I've said before that I think Runewaker has some forward-thinking developers, and Chapter 4 shows me the team is continuing to push forward past old ideas. The devs changed not current content but how that content is approached.
The crimson stats were added as rewards for earning Phirius Shells in all of the minigames, resulting in an option of how to progress through the game. The new zones allow you to level quickly with nice quest rewards that make it easier to get geared for a dungeon like Cyclops Lair. New recipes and better low-level gear are being discovered, and there's a lot of other little changes that are smoothing out the kinks. There were always some bad spots that left people running only a few specific areas of content monotonously to earn gold just to keep enjoying the game. The Phirius Shells also are highlighting minigames that may have been becoming ignored, and the minigames might be more enjoyable that farming the same dungeons ad nauseam. The devs have smoothed out hiccups in progressing, added a new way to control content-gating, and implemented an optional way to progress.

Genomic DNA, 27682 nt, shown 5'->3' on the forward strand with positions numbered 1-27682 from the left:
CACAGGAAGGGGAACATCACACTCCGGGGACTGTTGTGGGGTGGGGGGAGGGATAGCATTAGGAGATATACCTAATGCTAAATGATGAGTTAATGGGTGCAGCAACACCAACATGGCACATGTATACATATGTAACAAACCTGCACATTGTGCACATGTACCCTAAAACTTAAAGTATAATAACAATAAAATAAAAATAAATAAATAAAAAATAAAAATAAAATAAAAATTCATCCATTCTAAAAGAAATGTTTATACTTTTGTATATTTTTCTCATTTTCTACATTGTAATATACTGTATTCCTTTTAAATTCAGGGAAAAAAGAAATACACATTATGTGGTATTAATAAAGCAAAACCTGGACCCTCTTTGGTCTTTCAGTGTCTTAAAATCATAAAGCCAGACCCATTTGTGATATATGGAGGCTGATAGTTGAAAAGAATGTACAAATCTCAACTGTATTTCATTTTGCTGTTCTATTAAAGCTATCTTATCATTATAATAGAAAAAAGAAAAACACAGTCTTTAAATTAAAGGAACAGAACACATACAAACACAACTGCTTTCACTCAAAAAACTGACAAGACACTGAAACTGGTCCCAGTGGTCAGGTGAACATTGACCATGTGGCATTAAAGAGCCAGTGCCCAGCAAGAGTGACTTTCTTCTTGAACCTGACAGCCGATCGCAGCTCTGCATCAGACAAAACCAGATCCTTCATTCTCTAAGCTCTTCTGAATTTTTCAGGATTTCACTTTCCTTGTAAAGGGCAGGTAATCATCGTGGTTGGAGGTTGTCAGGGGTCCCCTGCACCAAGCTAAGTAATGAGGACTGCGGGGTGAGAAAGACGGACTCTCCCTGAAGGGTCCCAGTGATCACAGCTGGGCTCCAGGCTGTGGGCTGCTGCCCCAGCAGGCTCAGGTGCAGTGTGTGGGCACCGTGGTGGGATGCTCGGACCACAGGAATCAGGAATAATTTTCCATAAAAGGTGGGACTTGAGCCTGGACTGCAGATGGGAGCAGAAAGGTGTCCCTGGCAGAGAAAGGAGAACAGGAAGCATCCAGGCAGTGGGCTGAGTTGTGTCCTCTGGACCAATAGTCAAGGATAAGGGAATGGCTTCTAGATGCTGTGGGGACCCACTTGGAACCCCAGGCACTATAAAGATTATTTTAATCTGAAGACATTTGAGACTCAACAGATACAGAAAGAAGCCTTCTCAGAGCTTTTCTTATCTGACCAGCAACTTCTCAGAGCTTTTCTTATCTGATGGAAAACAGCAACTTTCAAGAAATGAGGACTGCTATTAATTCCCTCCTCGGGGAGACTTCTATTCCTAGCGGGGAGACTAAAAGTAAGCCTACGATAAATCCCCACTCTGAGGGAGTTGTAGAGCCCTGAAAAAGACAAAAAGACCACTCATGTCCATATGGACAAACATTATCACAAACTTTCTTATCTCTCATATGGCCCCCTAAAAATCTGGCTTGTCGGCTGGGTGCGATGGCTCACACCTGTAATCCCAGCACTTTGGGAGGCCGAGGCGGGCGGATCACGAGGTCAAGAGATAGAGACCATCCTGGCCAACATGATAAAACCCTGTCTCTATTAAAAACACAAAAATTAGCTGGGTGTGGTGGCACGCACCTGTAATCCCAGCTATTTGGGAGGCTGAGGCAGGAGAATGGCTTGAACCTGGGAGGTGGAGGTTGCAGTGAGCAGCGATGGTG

Another interesting aspect that may have been unintended points players to content they may not have known was there before. There are new epic weapons that are achievable via collecting items. Some of those items come from planting. It's like holding up a big sign stating "Hey, look, there are minigames and planting in RoM."
Trion Worlds found a remarkably fun way to implement classes, break monotony, and stay safe by not messing with idealistic notions of balance and equality, but RoM may have to go down a different road. Players can break equality by way of freedom, and it's one of the main aspects of RoM. Should Frogster look to old yet solid game design or try something different?
Each Monday, Jeremy Stratton delivers Lost Pages of Taborea, a column filled with guides, news, and opinions for Runes of Magic. Whether it's a community roundup for new players or an in-depth look at the Rogue/Priest combo, you'll find it all here. Send your questions to email@example.com.